Alfonso Soriano sat out two games on the Cubs' last homestand and wasn't all that happy about it.

Manager Dale Sveum said he wanted Soriano to get more rest on day games after night games, pointing to his age and knees.

Soriano, 37, understands Sveum is trying to keep him rested, but he feels like he has to play almost every day to get in a groove.

"It's a little difficult," Soriano said. "They think night game and then a day game, and because of my age I need a day off. They say there are too many day games."

Soriano is a warm-weather hitter. He didn't hit his first home run last year until May 15 but ended up with 32. He had only three homers and 10 RBIs entering Monday but is confident he'll heat up with the weather again.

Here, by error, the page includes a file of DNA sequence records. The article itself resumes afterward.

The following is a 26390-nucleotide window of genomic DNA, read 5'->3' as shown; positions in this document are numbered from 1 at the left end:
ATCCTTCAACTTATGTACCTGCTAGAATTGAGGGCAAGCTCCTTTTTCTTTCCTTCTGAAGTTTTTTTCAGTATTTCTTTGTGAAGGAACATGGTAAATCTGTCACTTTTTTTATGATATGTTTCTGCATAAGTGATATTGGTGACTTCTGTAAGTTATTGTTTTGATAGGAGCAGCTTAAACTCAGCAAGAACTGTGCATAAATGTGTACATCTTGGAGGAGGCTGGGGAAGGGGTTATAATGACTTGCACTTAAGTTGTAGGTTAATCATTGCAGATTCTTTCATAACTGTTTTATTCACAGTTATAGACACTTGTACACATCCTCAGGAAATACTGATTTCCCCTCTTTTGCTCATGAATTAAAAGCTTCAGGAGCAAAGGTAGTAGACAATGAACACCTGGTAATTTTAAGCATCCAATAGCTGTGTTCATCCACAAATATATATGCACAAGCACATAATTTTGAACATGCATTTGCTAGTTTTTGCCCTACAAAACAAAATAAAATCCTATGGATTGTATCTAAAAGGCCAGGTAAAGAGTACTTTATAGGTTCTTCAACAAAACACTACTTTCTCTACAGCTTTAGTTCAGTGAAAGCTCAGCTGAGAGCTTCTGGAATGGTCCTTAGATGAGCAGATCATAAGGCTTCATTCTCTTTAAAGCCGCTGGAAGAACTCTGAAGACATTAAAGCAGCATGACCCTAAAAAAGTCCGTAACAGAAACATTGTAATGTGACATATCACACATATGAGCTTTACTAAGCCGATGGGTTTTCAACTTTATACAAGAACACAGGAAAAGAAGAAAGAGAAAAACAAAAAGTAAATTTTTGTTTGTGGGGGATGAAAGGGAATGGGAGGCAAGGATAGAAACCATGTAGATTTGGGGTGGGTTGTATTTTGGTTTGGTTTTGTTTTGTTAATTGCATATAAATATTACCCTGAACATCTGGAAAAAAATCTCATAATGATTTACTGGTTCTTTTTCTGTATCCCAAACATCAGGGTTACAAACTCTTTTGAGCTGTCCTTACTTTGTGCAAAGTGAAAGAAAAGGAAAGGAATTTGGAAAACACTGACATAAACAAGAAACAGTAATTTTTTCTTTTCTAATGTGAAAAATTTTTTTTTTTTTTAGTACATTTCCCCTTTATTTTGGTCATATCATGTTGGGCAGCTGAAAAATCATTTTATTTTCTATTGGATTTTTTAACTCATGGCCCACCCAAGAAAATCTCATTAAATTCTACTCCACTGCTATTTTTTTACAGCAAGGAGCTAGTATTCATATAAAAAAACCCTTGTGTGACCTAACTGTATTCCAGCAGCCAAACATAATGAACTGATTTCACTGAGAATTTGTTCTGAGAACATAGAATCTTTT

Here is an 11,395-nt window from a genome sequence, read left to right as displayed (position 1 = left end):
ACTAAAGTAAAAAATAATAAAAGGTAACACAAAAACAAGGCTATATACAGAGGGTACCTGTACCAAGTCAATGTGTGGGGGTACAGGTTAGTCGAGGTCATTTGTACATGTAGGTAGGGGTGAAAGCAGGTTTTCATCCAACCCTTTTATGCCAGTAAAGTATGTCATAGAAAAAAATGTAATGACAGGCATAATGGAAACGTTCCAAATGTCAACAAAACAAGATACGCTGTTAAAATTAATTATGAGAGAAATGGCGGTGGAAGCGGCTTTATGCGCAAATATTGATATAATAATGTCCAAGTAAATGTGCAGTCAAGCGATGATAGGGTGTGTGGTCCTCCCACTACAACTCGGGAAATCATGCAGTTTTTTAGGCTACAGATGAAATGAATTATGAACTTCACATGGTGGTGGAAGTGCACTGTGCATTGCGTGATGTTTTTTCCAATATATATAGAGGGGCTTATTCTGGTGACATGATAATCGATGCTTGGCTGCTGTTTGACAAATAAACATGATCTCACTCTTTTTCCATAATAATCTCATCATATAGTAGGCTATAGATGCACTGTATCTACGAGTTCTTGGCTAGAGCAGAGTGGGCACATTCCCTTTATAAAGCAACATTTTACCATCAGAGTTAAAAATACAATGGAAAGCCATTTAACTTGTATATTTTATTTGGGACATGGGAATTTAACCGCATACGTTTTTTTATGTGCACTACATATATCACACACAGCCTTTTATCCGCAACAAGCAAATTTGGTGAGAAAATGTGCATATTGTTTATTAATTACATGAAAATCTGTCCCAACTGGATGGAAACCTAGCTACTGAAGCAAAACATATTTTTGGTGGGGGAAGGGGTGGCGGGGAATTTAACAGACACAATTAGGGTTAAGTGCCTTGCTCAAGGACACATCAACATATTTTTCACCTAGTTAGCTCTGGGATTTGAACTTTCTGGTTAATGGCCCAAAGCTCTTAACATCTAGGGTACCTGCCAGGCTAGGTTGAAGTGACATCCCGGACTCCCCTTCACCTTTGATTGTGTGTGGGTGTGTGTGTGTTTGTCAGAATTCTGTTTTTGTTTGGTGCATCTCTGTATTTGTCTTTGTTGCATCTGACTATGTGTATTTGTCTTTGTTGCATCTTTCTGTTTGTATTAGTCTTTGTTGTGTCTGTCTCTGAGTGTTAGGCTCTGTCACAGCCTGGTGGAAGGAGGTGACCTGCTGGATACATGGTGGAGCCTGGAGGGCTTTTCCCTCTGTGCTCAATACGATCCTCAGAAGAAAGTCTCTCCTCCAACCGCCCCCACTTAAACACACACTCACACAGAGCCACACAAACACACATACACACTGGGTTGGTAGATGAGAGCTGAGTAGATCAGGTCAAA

"I hope they realize that, what happened last (year), and I hope they don't give me any more days off," he said. "I feel great, but it all depends on them."

Mind games: Anthony Rizzo admitted his new $41 million contract is a "weight" off his shoulders, and he can focus now on the game at hand. Did the negotiations have anything to do with his early slump?

"I don't think it affected my play every day," he said.

Sveum said media and fans sometimes try to find things that don't exist.

"You never really know what's in people's minds," he said. "We always blame a lot of things on guys struggling. Sometimes you have to sit back and understand that (struggling) is part of the game. Not too many people go through all six months of swinging the bat really well.